Following a typical school year, in a phenomenon known as summer slide, kids can lose two months or more of learning gained during the previous 9 months. As we all know, this year has been anything but typical.
Back in April, Education Week published a blog post by Sarah D. Sparks, titled, “Academically Speaking, the ‘COVID Slide’ Could Be a Lot Worse Than You Think.” Citing research and projections from the Northwest Evaluation Association (NWEA), the post says, “If students return to school campuses in the fall without continuity of instruction during the closures, they could have retained only about 70 percent of their reading progress. Compared to a normal year.”
Last month a Family Features post picked up by GlobalNewswire also emphasized the importance of summertime learning but not just in the ways most of us consider. Titled “At-Home Learning Throughout Summer: Tips for Keeping Kids Sharp over the Long-Haul,” the article said, “Research from Harvard indicates parents who engage with their children in simple activities over the summer—like reading together or talking about baseball statistics—can have a greater impact on their children’s academic performance than popular summer activities, such as summer camps, travel or summer school.”
The article also lists some other great ideas for summer learning and skill practice such as taking online field trips, finding and communicating with summer pen pals, and having kids “read aloud books, magazines, or comics to family members, pets or even stuffed animals.”
Of course, spending regularly scheduled time (maybe 30 minutes to an hour a day?) with top-rated, age-specific supplemental learning materials is also important. For example, Big 320-page workbooks from School Zone, available on Amazon, offer sturdy bridges between where kids left of and the next academic destination.
Big Preschool will help preschoolers get ready for reading, writing, and numbers. An A+ adventure unfolds, as kids encounter sensational squares and rocking rectangles, a giant newt reading the newspapers and a dinosaur playing the drums. Bold, bright colors and illustrations ease little ones into learning without feeling overwhelmed.
Moving on to the next level, Big Kindergarten is designed to give kids all the basics for kindergarten and help set the stage for first grade. It’s packed with colorful, creative practice in early math and reading skills. Logic and critical thinking grow too.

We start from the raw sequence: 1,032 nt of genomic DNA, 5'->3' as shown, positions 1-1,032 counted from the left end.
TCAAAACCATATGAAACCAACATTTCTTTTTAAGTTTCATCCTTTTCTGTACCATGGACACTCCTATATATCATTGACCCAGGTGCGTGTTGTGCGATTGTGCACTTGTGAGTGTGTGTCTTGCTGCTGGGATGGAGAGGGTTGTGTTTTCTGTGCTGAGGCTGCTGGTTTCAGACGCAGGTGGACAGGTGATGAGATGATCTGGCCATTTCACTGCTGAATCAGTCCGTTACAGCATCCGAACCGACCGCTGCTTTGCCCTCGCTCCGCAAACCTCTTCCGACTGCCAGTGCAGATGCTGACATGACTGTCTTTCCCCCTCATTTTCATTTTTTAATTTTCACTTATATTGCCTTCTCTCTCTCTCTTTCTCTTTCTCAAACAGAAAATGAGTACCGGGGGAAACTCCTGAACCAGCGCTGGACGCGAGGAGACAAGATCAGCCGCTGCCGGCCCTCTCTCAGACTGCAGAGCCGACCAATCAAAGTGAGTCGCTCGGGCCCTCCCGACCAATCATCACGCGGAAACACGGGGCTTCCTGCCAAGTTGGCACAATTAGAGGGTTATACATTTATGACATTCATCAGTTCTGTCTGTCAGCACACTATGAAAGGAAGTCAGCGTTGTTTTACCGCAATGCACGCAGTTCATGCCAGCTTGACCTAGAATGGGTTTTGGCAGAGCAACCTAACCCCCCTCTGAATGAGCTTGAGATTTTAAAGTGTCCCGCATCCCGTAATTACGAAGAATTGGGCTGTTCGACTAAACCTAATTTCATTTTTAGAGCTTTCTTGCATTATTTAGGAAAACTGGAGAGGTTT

Big First Grade presents hours and hours of playful practice across the first-grade curriculum--language arts, math, science, and social studies. Big Second Grade tackles questions such what is a verb? What is regrouping? How fast do plants grow? Kids learn and reinforce many important second-grade skills as they count, identify, estimate, create, measure, and in general, gear up for third grade.
Coming at skill (and bridge!) building from a slightly different perspective, Big Codes, Puzzles & More is loaded with crossword puzzles, games, word searches, riddles, codes, and similar. As but one example of its kid appeal, “Monster Appetites” shows the fraction of a pizza each monster, including a griffin and a cyclops, devoured.” Kids will feel like super sleuths and supreme problem-solvers!
Though this summer will be an unusual one, time for fun in the sun is important too and helps kids and parents alike cope with disappointments, cancellations, and ongoing uncertainty. A little creativity goes a long way in lifting spirits.
A Today report by Allison Slater Tate, titled, “As Summer Plans Cancel, Parents Panic About How to Entertain Kids,” emphasizes just that. Tate quotes Sumer Ramsey, “Indiana mother of six—including 6 -year-old triplet girls,” who, while sad at the cancellation of summer camps, says, “We have decided to spend money on making life at home enjoyable.” She adds, “I’m stocking up on firewood and marshmallows, fishing poles and bait, sunscreen, popsicles, lots of bathing suits, and making sure the kids’ tent is in good shape so they can sleep in the back yard.”
What a perfect example of being handed lemons and making lemonade from them. After all, who doesn’t love lemonade in the summer?